The spike (S) glycoprotein of coronaviruses is known to be essential in the binding of the virus to the host cell at the advent of the infection process. Most notable is severe acute respiratory syndrome (SARS). The severe acute respiratory syndrome-coronavirus (SARS-CoV) spike (S) glycoprotein alone can mediate the membrane fusion required for virus entry and cell fusion. It is also a major immunogen and a target for entry inhibitors. It's been reported that SARS-CoV-2 can infect the human respiratory epithelial cells through interaction with the human ACE2 receptor. The spike protein is a large type I transmembrane protein containing two subunits, S1 and S2. S1 mainly contains a receptor binding domain (RBD), which is responsible for recognizing the cell surface receptor. S2 contains basic elements needed for the membrane fusion.The S protein plays key parts in the induction of neutralizing-antibody and T-cell responses, as well as protective immunity.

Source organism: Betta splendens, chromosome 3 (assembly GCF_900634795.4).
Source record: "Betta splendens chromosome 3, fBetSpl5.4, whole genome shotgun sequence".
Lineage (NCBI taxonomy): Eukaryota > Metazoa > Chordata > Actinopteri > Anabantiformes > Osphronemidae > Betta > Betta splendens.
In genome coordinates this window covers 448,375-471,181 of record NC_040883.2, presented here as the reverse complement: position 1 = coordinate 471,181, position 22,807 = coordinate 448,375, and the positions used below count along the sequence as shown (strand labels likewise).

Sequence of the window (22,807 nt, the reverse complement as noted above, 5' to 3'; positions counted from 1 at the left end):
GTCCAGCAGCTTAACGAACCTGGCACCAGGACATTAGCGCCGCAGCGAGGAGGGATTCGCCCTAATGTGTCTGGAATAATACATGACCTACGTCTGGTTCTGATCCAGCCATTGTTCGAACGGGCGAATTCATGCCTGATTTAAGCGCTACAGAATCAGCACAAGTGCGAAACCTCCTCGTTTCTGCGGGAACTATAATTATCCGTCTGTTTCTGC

|Liquid, may turn slightly opaque during storage
|PBS, pH 7.4
|24 months from manufacturing at <-20 °C; 1 month, 2 to 8 °C under sterile conditions.
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Immunoreactivity: 80–120 % compared to the reference sample in an ELISA test.